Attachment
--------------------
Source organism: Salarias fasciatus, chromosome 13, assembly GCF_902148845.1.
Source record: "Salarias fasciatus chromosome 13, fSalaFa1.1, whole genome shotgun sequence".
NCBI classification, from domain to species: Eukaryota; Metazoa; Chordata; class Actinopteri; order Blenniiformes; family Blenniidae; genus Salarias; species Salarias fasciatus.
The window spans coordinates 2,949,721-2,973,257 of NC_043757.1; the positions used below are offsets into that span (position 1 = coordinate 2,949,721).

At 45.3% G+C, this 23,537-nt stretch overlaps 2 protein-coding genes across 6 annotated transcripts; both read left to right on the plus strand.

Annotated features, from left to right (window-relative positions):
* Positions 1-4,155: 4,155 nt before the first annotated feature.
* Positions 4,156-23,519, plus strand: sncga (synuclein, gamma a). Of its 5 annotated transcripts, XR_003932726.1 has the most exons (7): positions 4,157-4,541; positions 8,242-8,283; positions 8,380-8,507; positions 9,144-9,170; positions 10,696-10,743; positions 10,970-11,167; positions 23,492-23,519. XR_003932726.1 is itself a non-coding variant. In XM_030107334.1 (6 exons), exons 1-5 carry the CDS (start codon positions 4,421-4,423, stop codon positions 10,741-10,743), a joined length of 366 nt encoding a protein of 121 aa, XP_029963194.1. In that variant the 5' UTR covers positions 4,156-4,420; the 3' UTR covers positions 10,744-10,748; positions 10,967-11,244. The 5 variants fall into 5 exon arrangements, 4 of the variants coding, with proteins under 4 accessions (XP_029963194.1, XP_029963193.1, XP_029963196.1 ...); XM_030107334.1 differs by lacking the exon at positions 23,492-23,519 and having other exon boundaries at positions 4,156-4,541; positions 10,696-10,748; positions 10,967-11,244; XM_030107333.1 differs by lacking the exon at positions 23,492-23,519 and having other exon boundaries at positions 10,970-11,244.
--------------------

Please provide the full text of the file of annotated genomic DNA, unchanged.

Source organism: Salarias fasciatus, chromosome 13, assembly GCF_902148845.1.
Source record: "Salarias fasciatus chromosome 13, fSalaFa1.1, whole genome shotgun sequence".
NCBI classification, from domain to species: Eukaryota; Metazoa; Chordata; class Actinopteri; order Blenniiformes; family Blenniidae; genus Salarias; species Salarias fasciatus.
The window spans coordinates 2,949,721-2,973,257 of NC_043757.1; the positions used below are offsets into that span (position 1 = coordinate 2,949,721).

At 45.3% G+C, this 23,537-nt stretch overlaps 2 protein-coding genes across 6 annotated transcripts; both read left to right on the plus strand.

Annotated features, from left to right (window-relative positions):
* Positions 1-4,155: 4,155 nt before the first annotated feature.
* Positions 4,156-23,519, plus strand: sncga (synuclein, gamma a). Of its 5 annotated transcripts, XR_003932726.1 has the most exons (7): positions 4,157-4,541; positions 8,242-8,283; positions 8,380-8,507; positions 9,144-9,170; positions 10,696-10,743; positions 10,970-11,167; positions 23,492-23,519. XR_003932726.1 is itself a non-coding variant. In XM_030107334.1 (6 exons), exons 1-5 carry the CDS (start codon positions 4,421-4,423, stop codon positions 10,741-10,743), a joined length of 366 nt encoding a protein of 121 aa, XP_029963194.1. In that variant the 5' UTR covers positions 4,156-4,420; the 3' UTR covers positions 10,744-10,748; positions 10,967-11,244. The 5 variants fall into 5 exon arrangements, 4 of the variants coding, with proteins under 4 accessions (XP_029963194.1, XP_029963193.1, XP_029963196.1 ...); XM_030107334.1 differs by lacking the exon at positions 23,492-23,519 and having other exon boundaries at positions 4,156-4,541; positions 10,696-10,748; positions 10,967-11,244; XM_030107333.1 differs by lacking the exon at positions 23,492-23,519 and having other exon boundaries at positions 10,970-11,244.